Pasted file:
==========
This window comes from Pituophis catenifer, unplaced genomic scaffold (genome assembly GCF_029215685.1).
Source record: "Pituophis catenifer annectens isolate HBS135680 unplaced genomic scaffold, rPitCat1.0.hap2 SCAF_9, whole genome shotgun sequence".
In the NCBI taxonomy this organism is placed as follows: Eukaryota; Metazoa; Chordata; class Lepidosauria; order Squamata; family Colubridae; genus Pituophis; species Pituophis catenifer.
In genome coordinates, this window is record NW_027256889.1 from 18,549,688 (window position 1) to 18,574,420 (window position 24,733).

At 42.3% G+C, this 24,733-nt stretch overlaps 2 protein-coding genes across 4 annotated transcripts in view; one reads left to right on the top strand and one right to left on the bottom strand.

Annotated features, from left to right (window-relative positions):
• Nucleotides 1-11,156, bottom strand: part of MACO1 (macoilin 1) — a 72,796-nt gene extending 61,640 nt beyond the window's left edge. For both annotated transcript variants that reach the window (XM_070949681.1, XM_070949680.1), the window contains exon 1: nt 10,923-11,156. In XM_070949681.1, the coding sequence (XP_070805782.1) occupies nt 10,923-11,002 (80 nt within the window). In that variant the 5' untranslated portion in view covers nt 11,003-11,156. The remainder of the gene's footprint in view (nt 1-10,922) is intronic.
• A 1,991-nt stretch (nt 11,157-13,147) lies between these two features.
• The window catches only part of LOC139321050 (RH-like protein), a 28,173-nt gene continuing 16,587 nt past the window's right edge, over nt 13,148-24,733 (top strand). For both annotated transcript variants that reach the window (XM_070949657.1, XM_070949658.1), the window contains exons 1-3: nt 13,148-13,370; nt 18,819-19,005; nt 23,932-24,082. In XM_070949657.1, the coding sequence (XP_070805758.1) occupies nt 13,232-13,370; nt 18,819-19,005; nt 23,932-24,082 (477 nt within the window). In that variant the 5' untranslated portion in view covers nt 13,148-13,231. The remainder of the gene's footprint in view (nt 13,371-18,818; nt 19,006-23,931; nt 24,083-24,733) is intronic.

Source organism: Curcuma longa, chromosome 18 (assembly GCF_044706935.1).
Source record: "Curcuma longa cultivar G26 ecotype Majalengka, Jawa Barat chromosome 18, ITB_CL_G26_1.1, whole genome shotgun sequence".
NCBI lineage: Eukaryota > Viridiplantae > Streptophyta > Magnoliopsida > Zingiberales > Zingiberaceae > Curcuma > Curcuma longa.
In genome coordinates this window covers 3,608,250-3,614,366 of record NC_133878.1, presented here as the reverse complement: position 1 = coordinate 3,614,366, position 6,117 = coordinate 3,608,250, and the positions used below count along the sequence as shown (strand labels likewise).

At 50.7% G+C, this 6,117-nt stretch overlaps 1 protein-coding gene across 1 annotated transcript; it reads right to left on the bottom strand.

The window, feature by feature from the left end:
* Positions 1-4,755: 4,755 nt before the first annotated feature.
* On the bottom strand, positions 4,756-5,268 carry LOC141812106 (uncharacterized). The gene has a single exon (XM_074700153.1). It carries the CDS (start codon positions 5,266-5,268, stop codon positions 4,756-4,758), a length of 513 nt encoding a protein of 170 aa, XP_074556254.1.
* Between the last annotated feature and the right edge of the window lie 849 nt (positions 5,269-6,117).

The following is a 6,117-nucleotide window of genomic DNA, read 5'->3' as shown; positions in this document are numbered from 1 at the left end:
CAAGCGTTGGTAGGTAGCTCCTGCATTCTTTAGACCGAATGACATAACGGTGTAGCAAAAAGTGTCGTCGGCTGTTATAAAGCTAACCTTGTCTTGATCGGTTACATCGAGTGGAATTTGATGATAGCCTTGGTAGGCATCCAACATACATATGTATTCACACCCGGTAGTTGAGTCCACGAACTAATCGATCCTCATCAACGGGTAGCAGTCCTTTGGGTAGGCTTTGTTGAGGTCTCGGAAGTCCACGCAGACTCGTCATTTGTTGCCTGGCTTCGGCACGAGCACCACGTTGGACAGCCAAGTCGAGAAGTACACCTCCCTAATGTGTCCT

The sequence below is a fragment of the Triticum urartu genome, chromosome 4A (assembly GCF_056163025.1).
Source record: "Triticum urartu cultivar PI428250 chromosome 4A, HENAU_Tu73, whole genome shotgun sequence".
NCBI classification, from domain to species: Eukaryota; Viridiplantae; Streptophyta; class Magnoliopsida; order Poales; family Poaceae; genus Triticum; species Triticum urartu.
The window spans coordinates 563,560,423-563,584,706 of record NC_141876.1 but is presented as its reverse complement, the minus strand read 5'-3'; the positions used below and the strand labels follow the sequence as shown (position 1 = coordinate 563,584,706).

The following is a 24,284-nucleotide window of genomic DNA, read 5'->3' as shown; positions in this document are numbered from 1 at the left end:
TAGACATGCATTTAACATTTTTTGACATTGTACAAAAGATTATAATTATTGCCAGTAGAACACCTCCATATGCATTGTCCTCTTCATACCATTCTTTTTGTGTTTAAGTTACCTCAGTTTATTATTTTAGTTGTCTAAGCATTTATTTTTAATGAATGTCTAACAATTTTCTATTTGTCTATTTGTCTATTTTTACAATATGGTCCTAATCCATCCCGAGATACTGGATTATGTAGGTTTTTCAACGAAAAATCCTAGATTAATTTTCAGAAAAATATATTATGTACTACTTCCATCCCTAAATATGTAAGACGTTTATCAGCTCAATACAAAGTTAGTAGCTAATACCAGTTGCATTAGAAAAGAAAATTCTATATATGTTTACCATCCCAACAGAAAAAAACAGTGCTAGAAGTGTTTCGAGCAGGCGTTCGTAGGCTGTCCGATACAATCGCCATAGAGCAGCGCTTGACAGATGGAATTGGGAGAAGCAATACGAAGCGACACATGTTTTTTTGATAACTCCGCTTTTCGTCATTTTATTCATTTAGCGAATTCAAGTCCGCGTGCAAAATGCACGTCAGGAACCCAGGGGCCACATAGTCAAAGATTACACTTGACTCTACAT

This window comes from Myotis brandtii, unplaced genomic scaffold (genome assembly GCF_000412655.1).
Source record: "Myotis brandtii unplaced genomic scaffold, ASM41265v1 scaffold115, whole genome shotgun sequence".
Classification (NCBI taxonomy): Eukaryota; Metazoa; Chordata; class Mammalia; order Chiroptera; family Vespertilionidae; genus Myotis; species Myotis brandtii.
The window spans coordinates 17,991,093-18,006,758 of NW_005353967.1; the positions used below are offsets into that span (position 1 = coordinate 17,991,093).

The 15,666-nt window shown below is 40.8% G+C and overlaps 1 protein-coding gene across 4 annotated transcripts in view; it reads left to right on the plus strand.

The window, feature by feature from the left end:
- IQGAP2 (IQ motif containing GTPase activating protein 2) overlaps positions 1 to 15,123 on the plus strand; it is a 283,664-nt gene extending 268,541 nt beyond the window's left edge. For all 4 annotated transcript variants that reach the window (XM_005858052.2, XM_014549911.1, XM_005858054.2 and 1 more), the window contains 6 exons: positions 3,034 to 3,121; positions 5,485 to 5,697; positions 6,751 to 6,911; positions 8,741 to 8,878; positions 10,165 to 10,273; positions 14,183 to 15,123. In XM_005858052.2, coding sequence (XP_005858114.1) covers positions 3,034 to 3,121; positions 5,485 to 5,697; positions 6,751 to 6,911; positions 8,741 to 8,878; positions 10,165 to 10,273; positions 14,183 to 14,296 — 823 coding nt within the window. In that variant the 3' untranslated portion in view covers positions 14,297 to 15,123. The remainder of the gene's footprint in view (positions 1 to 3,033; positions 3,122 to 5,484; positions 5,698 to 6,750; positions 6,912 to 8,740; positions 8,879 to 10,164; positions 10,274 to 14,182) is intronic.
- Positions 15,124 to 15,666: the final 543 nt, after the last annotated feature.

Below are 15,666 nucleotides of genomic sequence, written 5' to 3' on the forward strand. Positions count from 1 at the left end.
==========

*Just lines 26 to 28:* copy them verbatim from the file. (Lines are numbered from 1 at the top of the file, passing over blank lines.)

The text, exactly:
TAGACATGCATTTAACATTTTTTGACATTGTACAAAAGATTATAATTATTGCCAGTAGAACACCTCCATATGCATTGTCCTCTTCATACCATTCTTTTTGTGTTTAAGTTACCTCAGTTTATTATTTTAGTTGTCTAAGCATTTATTTTTAATGAATGTCTAACAATTTTCTATTTGTCTATTTGTCTATTTTTACAATATGGTCCTAATCCATCCCGAGATACTGGATTATGTAGGTTTTTCAACGAAAAATCCTAGATTAATTTTCAGAAAAATATATTATGTACTACTTCCATCCCTAAATATGTAAGACGTTTATCAGCTCAATACAAAGTTAGTAGCTAATACCAGTTGCATTAGAAAAGAAAATTCTATATATGTTTACCATCCCAACAGAAAAAAACAGTGCTAGAAGTGTTTCGAGCAGGCGTTCGTAGGCTGTCCGATACAATCGCCATAGAGCAGCGCTTGACAGATGGAATTGGGAGAAGCAATACGAAGCGACACATGTTTTTTTGATAACTCCGCTTTTCGTCATTTTATTCATTTAGCGAATTCAAGTCCGCGTGCAAAATGCACGTCAGGAACCCAGGGGCCACATAGTCAAAGATTACACTTGACTCTACAT

This window comes from Myotis brandtii, unplaced genomic scaffold (genome assembly GCF_000412655.1).
Source record: "Myotis brandtii unplaced genomic scaffold, ASM41265v1 scaffold115, whole genome shotgun sequence".